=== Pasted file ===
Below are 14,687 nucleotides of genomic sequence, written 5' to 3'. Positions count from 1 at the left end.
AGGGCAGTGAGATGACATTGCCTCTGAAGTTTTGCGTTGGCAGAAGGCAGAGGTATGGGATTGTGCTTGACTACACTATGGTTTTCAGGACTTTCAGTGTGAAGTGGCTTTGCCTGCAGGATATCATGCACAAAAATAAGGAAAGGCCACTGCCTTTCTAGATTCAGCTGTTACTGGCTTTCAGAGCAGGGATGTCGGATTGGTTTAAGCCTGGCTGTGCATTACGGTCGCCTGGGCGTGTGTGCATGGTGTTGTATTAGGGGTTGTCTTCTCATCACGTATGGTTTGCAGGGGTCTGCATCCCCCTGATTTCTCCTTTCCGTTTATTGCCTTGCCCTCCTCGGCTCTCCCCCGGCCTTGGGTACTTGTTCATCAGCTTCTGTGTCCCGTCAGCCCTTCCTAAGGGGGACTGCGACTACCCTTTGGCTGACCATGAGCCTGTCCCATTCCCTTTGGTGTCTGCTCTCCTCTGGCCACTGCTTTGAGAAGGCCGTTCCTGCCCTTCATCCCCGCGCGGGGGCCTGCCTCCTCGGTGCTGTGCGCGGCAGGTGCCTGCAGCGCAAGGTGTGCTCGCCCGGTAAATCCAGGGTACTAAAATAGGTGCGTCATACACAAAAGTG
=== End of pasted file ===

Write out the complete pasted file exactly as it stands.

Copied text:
Below are 14,687 nucleotides of genomic sequence, written 5' to 3'. Positions count from 1 at the left end.
AGGGCAGTGAGATGACATTGCCTCTGAAGTTTTGCGTTGGCAGAAGGCAGAGGTATGGGATTGTGCTTGACTACACTATGGTTTTCAGGACTTTCAGTGTGAAGTGGCTTTGCCTGCAGGATATCATGCACAAAAATAAGGAAAGGCCACTGCCTTTCTAGATTCAGCTGTTACTGGCTTTCAGAGCAGGGATGTCGGATTGGTTTAAGCCTGGCTGTGCATTACGGTCGCCTGGGCGTGTGTGCATGGTGTTGTATTAGGGGTTGTCTTCTCATCACGTATGGTTTGCAGGGGTCTGCATCCCCCTGATTTCTCCTTTCCGTTTATTGCCTTGCCCTCCTCGGCTCTCCCCCGGCCTTGGGTACTTGTTCATCAGCTTCTGTGTCCCGTCAGCCCTTCCTAAGGGGGACTGCGACTACCCTTTGGCTGACCATGAGCCTGTCCCATTCCCTTTGGTGTCTGCTCTCCTCTGGCCACTGCTTTGAGAAGGCCGTTCCTGCCCTTCATCCCCGCGCGGGGGCCTGCCTCCTCGGTGCTGTGCGCGGCAGGTGCCTGCAGCGCAAGGTGTGCTCGCCCGGTAAATCCAGGGTACTAAAATAGGTGCGTCATACACAAAAGTG